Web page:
One thing that I find interesting in the AI movement is the creative use of data and algorithms to solve old problems in a new way or to solve new problems.
My colleague, Vikram Srinivasan talked about one such new problem in a previous blog post: AI is Changing Everything We Thought About Forecasting Demand.
Vik discussed how AI is helping improve demand forecasting with additional data and new algorithms. Digging deeper, he mentioned an area that I would classify as an entirely new problem: near term forecasting.
What is near term forecasting? I would describe it as trying to predict what your customer’s next order will be. This problem is even more prevalent for those selling through fast growing e-commerce channels. That is, if you are a manufacturer selling through Amazon, Walmart.com, Home Depot.com, etc., the question you would like to know is what they will order from you next week (or next few days).
Traditional forecasting (even traditional forecasting enhanced by AI) helps you better plan production, inventory, and capacity. And, it tells you when to expect bumps in demand (like for seasonality) and what growth you should plan for.
Near term forecasting is different. Here our goals are short-term and tactical. We simply care about what the next order will look like. We care about this because this is how we get measured and penalized. If the order comes in for 100 and we only deliver 50, we incur penalties. And, if we short the order in one week, we can expect even more volatility in the weeks to come.
E-commerce retailers do provide a longer-range forecast on what they think demand for product will be. But this forecast tends to be at a global level (aggregated across all sites) and not very reliable. Manufactures are often caught off-guard by the very erratic site level orders they receive each week.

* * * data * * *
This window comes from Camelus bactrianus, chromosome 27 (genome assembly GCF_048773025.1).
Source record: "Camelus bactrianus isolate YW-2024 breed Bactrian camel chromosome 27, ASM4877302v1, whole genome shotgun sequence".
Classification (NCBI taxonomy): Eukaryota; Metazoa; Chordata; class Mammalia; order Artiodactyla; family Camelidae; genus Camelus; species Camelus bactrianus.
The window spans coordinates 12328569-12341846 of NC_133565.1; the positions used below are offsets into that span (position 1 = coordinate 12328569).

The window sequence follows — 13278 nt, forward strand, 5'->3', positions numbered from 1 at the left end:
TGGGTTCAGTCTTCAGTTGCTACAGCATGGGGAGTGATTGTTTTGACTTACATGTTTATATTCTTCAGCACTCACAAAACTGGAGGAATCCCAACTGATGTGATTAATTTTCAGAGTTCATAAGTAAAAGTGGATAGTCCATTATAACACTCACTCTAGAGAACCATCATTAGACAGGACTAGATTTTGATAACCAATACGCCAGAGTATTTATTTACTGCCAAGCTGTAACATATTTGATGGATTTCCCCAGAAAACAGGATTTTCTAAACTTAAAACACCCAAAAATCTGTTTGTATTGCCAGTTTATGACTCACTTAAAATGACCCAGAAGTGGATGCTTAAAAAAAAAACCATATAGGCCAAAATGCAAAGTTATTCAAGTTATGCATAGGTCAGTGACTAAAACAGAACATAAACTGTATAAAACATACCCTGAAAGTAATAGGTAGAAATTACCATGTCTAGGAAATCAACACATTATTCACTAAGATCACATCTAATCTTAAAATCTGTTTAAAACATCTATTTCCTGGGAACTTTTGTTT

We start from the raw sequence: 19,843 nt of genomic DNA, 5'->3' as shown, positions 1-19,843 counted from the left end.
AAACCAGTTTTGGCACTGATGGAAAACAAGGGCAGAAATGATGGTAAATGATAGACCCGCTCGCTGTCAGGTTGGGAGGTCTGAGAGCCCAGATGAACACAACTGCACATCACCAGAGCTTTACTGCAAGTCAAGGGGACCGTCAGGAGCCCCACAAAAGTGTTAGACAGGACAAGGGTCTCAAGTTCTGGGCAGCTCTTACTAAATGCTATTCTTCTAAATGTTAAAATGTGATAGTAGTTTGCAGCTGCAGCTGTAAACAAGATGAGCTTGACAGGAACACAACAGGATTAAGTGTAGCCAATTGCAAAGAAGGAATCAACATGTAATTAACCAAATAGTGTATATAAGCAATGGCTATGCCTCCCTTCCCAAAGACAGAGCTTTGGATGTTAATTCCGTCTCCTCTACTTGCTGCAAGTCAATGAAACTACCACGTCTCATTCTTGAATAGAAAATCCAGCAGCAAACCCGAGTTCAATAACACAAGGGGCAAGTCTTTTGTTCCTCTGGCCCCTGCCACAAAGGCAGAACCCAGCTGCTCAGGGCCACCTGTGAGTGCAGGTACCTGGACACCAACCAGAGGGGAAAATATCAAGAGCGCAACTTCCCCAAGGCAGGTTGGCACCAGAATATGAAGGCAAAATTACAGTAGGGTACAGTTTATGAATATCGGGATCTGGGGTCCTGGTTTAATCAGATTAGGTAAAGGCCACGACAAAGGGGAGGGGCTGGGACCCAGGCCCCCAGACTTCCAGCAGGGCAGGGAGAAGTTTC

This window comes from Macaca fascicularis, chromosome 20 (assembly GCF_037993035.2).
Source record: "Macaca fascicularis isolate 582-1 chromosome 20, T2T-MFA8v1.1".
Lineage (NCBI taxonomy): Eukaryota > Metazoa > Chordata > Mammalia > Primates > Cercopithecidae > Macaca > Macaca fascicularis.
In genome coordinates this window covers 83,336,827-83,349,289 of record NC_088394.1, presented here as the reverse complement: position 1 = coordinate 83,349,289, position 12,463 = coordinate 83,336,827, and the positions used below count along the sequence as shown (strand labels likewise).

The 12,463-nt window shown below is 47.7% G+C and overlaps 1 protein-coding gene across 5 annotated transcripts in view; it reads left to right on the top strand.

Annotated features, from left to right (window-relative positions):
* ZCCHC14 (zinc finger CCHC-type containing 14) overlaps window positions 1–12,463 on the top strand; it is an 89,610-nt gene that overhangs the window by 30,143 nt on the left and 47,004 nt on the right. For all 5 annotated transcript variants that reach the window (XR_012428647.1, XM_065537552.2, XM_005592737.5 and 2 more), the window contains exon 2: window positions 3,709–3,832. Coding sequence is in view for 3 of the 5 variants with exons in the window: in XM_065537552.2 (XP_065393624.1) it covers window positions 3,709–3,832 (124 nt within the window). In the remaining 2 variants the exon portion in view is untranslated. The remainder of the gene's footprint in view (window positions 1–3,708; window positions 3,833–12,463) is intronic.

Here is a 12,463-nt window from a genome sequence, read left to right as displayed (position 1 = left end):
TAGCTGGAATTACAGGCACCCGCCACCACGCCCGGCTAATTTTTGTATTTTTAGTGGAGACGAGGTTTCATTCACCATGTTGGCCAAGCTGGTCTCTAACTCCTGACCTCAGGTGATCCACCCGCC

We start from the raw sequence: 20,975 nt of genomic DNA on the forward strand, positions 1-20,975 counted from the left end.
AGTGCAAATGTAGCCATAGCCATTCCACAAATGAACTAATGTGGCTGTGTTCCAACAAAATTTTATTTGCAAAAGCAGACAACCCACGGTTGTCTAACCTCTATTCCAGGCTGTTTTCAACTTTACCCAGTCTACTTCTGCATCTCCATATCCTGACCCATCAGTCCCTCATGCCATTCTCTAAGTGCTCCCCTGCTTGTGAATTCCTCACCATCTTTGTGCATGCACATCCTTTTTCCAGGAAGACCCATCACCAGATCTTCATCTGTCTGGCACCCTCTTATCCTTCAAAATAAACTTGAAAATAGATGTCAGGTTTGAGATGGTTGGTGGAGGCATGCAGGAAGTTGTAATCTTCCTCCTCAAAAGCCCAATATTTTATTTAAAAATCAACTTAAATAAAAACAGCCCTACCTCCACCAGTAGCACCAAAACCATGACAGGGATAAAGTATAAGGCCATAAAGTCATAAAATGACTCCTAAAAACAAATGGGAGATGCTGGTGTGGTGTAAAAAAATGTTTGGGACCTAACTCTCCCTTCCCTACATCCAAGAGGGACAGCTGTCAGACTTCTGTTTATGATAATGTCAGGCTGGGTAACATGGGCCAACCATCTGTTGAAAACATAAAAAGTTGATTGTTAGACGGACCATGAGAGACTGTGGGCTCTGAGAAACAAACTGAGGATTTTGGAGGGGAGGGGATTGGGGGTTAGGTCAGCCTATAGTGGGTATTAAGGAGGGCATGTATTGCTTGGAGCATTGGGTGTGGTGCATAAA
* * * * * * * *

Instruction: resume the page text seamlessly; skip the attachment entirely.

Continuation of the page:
In truth, E-commerce retailers often have a machine learning algorithm that place these orders. The algorithms account for not only the expected consumer demand, but also consider things like how many people are visiting the product webpages, whether the item was recently out-of-stock, and how the vendor has been performing in general.
So how can manufacturers keep up? What if they fought fire with fire? Or machine learning with machine learning in this case. If manufacturers could learn to “reverse engineer” these order algorithms they could significantly improve their insights into coming orders and proactively adjust operations to avoid being caught off guard.
AI can help reverse engineer these algorithms. It predicts what the order will be by using the same data the retailer has -or, at least whatever data the e-commerce retailer currently shares with its vendors.
In this sense, this problem is also closely related to the marketing AI problem of providing the next best action or the marketplace AI problem of giving a recommendation. Ultimately, we are looking for our algorithm to tell us what the next action is likely to be.
Near term forecasting requires both internal data (previous orders, previous delivery performance) and data from the e-commerce retailer’s portal (out of stock information, pageview information, pricing changes for the product).
AI is opening up many new problems to solve. And, with the continued rise of e-commerce, areas like near term forecasting will be more and more common.
Mike Watson is Senior Vice President Opex Analytics Division of LLamasoft. With a PhD in Industrial Engineering and 20+ years of experience leading global business teams at LogicTools, ILOG and IBM, Mike brings deep analytics and supply chain optimization expertise to the team. He pairs technical expertise with a personal approach to helping customers design and implement successful enterprise solutions.
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